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What Keeping a Journal in the 90s Meant to Me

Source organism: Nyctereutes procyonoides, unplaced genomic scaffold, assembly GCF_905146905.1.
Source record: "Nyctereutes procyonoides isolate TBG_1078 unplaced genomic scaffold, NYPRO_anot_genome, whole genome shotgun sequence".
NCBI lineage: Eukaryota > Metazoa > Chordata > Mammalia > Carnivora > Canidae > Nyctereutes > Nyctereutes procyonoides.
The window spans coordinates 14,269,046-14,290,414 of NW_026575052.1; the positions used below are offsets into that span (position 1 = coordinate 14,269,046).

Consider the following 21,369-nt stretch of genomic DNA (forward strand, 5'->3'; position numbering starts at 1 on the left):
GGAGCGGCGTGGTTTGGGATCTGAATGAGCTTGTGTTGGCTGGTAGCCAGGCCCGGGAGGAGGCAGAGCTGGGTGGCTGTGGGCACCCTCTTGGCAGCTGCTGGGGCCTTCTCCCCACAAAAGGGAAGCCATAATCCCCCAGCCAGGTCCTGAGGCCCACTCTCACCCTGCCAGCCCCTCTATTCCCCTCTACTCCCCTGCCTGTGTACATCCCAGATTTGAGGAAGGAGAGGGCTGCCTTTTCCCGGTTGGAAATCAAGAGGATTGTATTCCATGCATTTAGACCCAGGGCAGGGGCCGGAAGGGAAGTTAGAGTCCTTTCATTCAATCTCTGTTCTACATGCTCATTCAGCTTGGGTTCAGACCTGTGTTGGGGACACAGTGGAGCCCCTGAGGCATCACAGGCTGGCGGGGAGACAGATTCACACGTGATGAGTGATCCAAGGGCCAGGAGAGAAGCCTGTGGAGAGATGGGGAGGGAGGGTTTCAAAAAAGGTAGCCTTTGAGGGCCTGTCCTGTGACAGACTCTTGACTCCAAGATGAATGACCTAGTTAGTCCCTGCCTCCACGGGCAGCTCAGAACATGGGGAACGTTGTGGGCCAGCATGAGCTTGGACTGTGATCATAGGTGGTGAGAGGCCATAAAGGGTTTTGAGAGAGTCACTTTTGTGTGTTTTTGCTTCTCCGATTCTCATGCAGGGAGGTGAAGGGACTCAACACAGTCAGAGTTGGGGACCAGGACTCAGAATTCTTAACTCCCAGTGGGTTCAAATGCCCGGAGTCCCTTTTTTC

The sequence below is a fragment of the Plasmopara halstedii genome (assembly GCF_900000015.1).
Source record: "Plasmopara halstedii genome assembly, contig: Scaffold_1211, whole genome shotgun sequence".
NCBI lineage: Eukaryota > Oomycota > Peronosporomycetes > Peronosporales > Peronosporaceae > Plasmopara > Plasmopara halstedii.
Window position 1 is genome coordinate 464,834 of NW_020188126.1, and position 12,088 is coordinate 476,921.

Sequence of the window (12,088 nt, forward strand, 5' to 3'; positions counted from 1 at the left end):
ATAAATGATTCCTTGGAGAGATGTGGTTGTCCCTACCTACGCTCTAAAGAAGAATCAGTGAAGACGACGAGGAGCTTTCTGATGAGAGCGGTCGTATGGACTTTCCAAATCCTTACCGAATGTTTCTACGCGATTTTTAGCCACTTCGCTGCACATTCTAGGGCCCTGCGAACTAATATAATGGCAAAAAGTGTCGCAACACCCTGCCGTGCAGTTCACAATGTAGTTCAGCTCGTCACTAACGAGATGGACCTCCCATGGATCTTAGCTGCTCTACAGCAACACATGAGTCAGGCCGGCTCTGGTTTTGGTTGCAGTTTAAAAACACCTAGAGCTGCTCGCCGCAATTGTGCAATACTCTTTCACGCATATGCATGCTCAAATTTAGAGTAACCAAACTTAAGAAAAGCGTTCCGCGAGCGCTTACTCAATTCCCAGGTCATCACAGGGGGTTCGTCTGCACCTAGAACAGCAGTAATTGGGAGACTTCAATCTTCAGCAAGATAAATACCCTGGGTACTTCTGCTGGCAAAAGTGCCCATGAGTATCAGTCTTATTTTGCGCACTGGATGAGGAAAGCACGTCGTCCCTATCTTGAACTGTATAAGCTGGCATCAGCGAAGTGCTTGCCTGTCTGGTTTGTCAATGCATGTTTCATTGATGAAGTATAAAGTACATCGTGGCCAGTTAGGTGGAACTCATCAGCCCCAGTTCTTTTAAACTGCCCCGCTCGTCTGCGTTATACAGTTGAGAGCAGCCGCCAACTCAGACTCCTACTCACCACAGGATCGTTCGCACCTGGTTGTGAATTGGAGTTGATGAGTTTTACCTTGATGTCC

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By Tiffany Chaney A blanket. A flashlight. A pen. A journal.  My most vivid memories of journaling and its impact on me come from being a thirteen-year-old girl in the late 90s with a blanket over my head, precariously balancing a flashlight, a pen, and a journal. The blanket was meant to form a safe and secret space for my writing, which took up an average of two to three pages of releasing “teenage angst.” Weren’t our worlds so big but yet so small then? The world was so small: you were caught up in the emotions of dealing with crushes that couldn’t be more; friendships that formed their own protective space for you to just be yourself, except when they didn’t; then, an explicable loneliness and wonder for what it meant to be so small on a tiny blue dot hurtling through space. So, I wrote about that. My thirteen-year-old self was wise for her age, theorizing truths she would later read, but she also got caught up in worrying about the details. She imprisoned her own emotions and thoughts into two-page scripts of spirals. She wrote poignant poems and pondered if parallel universes exist. She was a philosopher.…